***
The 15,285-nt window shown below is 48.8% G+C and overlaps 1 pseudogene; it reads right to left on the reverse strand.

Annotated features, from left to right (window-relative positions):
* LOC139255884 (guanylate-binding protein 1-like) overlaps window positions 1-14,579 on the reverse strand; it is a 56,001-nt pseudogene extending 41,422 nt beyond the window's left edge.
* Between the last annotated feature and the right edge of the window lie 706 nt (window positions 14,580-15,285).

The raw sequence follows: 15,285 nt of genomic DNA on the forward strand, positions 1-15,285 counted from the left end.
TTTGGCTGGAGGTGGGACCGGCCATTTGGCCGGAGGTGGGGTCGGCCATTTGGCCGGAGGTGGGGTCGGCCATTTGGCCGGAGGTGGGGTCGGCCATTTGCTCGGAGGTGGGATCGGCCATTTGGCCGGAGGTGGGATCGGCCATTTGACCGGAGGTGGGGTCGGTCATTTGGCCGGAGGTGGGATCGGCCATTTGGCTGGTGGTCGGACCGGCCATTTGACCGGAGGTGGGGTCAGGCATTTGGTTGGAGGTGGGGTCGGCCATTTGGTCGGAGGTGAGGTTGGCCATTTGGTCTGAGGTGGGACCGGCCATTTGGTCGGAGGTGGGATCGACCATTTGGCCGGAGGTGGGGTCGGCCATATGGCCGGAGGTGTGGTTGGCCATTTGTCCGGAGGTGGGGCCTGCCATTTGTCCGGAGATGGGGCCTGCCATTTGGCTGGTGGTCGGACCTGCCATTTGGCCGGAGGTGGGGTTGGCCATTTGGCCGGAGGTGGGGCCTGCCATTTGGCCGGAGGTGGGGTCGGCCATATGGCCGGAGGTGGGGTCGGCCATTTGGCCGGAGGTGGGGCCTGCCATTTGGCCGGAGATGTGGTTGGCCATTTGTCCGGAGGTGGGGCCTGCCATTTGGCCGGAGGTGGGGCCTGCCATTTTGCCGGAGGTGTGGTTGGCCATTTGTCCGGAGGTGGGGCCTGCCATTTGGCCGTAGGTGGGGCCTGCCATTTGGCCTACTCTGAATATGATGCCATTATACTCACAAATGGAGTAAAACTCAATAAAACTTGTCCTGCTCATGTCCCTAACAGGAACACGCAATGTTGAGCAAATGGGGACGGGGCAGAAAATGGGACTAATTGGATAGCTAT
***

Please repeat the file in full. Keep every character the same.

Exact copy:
The 15,285-nt window shown below is 48.8% G+C and overlaps 1 pseudogene; it reads right to left on the reverse strand.

Annotated features, from left to right (window-relative positions):
* LOC139255884 (guanylate-binding protein 1-like) overlaps window positions 1-14,579 on the reverse strand; it is a 56,001-nt pseudogene extending 41,422 nt beyond the window's left edge.
* Between the last annotated feature and the right edge of the window lie 706 nt (window positions 14,580-15,285).

The raw sequence follows: 15,285 nt of genomic DNA on the forward strand, positions 1-15,285 counted from the left end.
TTTGGCTGGAGGTGGGACCGGCCATTTGGCCGGAGGTGGGGTCGGCCATTTGGCCGGAGGTGGGGTCGGCCATTTGGCCGGAGGTGGGGTCGGCCATTTGCTCGGAGGTGGGATCGGCCATTTGGCCGGAGGTGGGATCGGCCATTTGACCGGAGGTGGGGTCGGTCATTTGGCCGGAGGTGGGATCGGCCATTTGGCTGGTGGTCGGACCGGCCATTTGACCGGAGGTGGGGTCAGGCATTTGGTTGGAGGTGGGGTCGGCCATTTGGTCGGAGGTGAGGTTGGCCATTTGGTCTGAGGTGGGACCGGCCATTTGGTCGGAGGTGGGATCGACCATTTGGCCGGAGGTGGGGTCGGCCATATGGCCGGAGGTGTGGTTGGCCATTTGTCCGGAGGTGGGGCCTGCCATTTGTCCGGAGATGGGGCCTGCCATTTGGCTGGTGGTCGGACCTGCCATTTGGCCGGAGGTGGGGTTGGCCATTTGGCCGGAGGTGGGGCCTGCCATTTGGCCGGAGGTGGGGTCGGCCATATGGCCGGAGGTGGGGTCGGCCATTTGGCCGGAGGTGGGGCCTGCCATTTGGCCGGAGATGTGGTTGGCCATTTGTCCGGAGGTGGGGCCTGCCATTTGGCCGGAGGTGGGGCCTGCCATTTTGCCGGAGGTGTGGTTGGCCATTTGTCCGGAGGTGGGGCCTGCCATTTGGCCGTAGGTGGGGCCTGCCATTTGGCCTACTCTGAATATGATGCCATTATACTCACAAATGGAGTAAAACTCAATAAAACTTGTCCTGCTCATGTCCCTAACAGGAACACGCAATGTTGAGCAAATGGGGACGGGGCAGAAAATGGGACTAATTGGATAGCTAT